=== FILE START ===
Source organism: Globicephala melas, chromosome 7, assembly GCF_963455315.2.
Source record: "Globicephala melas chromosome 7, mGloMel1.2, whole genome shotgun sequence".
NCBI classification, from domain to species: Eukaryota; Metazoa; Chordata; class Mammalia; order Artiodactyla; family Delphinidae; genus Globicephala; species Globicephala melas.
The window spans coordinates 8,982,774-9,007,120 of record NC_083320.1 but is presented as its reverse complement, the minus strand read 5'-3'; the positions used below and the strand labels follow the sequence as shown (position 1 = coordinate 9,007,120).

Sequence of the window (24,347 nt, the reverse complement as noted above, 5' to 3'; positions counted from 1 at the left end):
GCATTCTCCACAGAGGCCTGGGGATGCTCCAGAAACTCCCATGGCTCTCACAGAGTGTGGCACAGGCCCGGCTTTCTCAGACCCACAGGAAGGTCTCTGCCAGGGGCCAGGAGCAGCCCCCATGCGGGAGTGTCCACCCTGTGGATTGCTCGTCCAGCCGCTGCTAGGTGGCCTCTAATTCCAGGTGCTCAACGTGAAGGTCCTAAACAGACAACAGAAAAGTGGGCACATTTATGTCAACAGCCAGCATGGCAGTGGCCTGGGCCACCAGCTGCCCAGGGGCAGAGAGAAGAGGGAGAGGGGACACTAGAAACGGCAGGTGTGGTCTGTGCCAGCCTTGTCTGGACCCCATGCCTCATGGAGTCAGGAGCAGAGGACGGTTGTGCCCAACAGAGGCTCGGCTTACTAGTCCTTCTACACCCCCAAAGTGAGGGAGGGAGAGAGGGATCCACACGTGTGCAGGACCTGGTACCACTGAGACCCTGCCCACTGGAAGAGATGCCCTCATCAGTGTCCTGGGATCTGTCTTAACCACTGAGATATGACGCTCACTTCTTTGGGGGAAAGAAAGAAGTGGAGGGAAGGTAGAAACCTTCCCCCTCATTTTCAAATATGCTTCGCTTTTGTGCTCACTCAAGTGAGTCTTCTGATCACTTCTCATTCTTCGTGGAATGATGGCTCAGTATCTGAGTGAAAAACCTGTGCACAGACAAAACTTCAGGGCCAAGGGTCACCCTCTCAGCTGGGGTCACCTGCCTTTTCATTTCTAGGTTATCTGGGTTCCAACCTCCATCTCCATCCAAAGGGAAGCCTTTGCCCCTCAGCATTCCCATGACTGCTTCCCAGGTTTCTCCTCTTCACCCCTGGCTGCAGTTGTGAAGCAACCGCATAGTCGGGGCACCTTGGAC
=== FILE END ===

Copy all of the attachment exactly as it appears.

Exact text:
Source organism: Globicephala melas, chromosome 7, assembly GCF_963455315.2.
Source record: "Globicephala melas chromosome 7, mGloMel1.2, whole genome shotgun sequence".
NCBI classification, from domain to species: Eukaryota; Metazoa; Chordata; class Mammalia; order Artiodactyla; family Delphinidae; genus Globicephala; species Globicephala melas.
The window spans coordinates 8,982,774-9,007,120 of record NC_083320.1 but is presented as its reverse complement, the minus strand read 5'-3'; the positions used below and the strand labels follow the sequence as shown (position 1 = coordinate 9,007,120).

Sequence of the window (24,347 nt, the reverse complement as noted above, 5' to 3'; positions counted from 1 at the left end):
GCATTCTCCACAGAGGCCTGGGGATGCTCCAGAAACTCCCATGGCTCTCACAGAGTGTGGCACAGGCCCGGCTTTCTCAGACCCACAGGAAGGTCTCTGCCAGGGGCCAGGAGCAGCCCCCATGCGGGAGTGTCCACCCTGTGGATTGCTCGTCCAGCCGCTGCTAGGTGGCCTCTAATTCCAGGTGCTCAACGTGAAGGTCCTAAACAGACAACAGAAAAGTGGGCACATTTATGTCAACAGCCAGCATGGCAGTGGCCTGGGCCACCAGCTGCCCAGGGGCAGAGAGAAGAGGGAGAGGGGACACTAGAAACGGCAGGTGTGGTCTGTGCCAGCCTTGTCTGGACCCCATGCCTCATGGAGTCAGGAGCAGAGGACGGTTGTGCCCAACAGAGGCTCGGCTTACTAGTCCTTCTACACCCCCAAAGTGAGGGAGGGAGAGAGGGATCCACACGTGTGCAGGACCTGGTACCACTGAGACCCTGCCCACTGGAAGAGATGCCCTCATCAGTGTCCTGGGATCTGTCTTAACCACTGAGATATGACGCTCACTTCTTTGGGGGAAAGAAAGAAGTGGAGGGAAGGTAGAAACCTTCCCCCTCATTTTCAAATATGCTTCGCTTTTGTGCTCACTCAAGTGAGTCTTCTGATCACTTCTCATTCTTCGTGGAATGATGGCTCAGTATCTGAGTGAAAAACCTGTGCACAGACAAAACTTCAGGGCCAAGGGTCACCCTCTCAGCTGGGGTCACCTGCCTTTTCATTTCTAGGTTATCTGGGTTCCAACCTCCATCTCCATCCAAAGGGAAGCCTTTGCCCCTCAGCATTCCCATGACTGCTTCCCAGGTTTCTCCTCTTCACCCCTGGCTGCAGTTGTGAAGCAACCGCATAGTCGGGGCACCTTGGAC